Change Management Training Change Culture

Don't Discount The Part You Play

There’s this notion in complexity theory called “the butterfly effect.” It’s about how complex adaptive systems—like companies, weather patterns, stock markets, etc.—can be powerfully affected by very small, remote influences.

Edward Lorenz, a meteorologist at the Massachusetts Institute of Technology, wrote about it in a paper which raised the question, “Does the flutter of a butterfly’s wings in Brazil set off a tornado in Texas?”

His point: Small acts can have huge consequences.

As it relates to culture, the butterfly effect implies the far-reaching power that might be possible from a single employee’s behavior.

Everyone in the organization leaves their fingerprints on the culture. Sure, some people shape it more than others, whether because of their position or as a result of the raw power of their personality. But each person carries influence. Even if you wish to “check out” and not get involved, you really can’t. It’s impossible to sit on the sidelines in the culture game.

So here’s the question: Are your actions and attitudes helping the culture shift in the right direction, or could you be an obstacle to change?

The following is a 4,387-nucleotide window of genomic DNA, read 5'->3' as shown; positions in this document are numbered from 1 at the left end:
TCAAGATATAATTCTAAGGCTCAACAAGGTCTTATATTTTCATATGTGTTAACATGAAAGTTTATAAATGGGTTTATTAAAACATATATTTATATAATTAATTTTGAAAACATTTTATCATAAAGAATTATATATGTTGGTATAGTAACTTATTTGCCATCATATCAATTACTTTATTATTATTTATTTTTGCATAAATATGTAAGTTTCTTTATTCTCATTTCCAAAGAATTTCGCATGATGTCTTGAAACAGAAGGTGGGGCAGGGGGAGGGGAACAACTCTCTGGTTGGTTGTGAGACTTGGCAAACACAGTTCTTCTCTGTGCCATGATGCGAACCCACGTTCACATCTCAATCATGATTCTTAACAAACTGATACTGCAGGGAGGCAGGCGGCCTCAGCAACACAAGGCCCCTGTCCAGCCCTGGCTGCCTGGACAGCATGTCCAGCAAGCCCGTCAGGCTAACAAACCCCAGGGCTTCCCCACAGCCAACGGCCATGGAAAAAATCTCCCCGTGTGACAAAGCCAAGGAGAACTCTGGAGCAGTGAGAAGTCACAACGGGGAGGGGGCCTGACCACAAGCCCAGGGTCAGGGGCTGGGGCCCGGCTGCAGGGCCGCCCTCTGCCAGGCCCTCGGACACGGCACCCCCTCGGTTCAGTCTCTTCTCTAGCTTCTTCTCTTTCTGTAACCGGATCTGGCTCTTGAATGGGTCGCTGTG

Your impact may be subtle. And you may feel insignificant in the overall scheme of the company’s culture. But don’t discount the part you can play here.

Culture is like a very large, complex portrait that emerges out of all kinds of brushstrokes. Some are bold and deliberate. Others are softly nuanced and may seem inconsequential. But everyone in the organization carries a brush. And we each add our own touches of color. What’s important is for you to make a conscious effort in what you personally add to the cultural canvas.

History shows us that, much of the time, cultures actually aren’t changed from the top. The shifts often are driven from people at the lower or middle levels. It takes a swarm of collective effort—many efforts from many people—to move culture to a new place.

"Nobody makes a greater mistake than he who did nothing because he could only do a little."                     —Edmund Burke